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Show that an integral domain $A$ is a unique factorization domain if and only if every ascending chain of principal ideals terminates, and every irreducible element of $A$ is prime.

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What have you tried? –  Alex Becker May 9 '12 at 7:25
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Dear Mariam, it is best if you tell us what you have tried and where you are stuck. Otherwise, this feels too much like we are solving problems from a book! –  Mariano Suárez-Alvarez May 9 '12 at 8:34
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ACCP gives you existence. The other condition gives you uniqueness. –  lhf May 9 '12 at 18:55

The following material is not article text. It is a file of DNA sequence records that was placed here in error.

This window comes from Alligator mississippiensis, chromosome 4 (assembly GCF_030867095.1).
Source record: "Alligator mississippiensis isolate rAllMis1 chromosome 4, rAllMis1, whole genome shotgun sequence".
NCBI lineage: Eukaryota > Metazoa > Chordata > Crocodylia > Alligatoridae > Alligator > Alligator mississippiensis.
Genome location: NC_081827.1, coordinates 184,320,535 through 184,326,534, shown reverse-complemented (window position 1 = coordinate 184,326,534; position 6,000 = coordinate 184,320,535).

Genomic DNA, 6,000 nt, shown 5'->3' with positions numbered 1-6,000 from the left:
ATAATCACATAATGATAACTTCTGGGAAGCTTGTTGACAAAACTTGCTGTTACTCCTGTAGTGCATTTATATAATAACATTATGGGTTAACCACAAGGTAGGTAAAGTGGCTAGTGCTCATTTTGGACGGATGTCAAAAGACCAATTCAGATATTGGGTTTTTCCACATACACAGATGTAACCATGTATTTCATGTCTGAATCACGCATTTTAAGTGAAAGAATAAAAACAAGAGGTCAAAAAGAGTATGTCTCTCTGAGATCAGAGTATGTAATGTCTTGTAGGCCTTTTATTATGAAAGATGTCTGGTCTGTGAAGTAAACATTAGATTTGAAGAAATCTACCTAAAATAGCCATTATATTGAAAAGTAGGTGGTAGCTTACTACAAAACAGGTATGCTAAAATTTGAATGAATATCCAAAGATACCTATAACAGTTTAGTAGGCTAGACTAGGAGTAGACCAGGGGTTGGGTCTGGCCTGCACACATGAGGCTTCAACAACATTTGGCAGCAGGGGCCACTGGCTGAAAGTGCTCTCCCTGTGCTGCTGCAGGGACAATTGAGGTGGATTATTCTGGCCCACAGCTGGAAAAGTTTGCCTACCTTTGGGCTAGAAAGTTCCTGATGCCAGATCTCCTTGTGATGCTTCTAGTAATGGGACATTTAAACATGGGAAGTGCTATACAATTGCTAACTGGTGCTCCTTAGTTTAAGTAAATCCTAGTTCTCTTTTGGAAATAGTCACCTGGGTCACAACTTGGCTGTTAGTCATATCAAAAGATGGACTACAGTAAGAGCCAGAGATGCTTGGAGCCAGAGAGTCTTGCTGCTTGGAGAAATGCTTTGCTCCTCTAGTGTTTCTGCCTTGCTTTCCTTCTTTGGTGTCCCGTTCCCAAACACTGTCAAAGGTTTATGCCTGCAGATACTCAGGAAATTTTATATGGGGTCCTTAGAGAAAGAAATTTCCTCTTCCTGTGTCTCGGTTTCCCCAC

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Hint: To show the "if" part, observe that if $a\in A$ is not irreducible, then $(a)\subset (b)$ for some $b\in A$, and continue in this manner to get an ascending chain of principle ideals. Do you see how this gives you a factorization of $a$ into irreducible elements (assuming the chain terminates)? Showing uniqueness is then fairly easy. Suppose $a_1\cdots a_n=b_1\cdots b_m$ where $a_1,\ldots,a_n,b_1,\ldots,b_m$ are prime. Then each $a_i$ divides one of the $b_j$, but these are irreducible so the two must be equal. For the "only if" part, note that every irreducible is prime and factoring an element $a$ into primes gives you all the principle ideals containing $(a)$, of which there are only finitely many.

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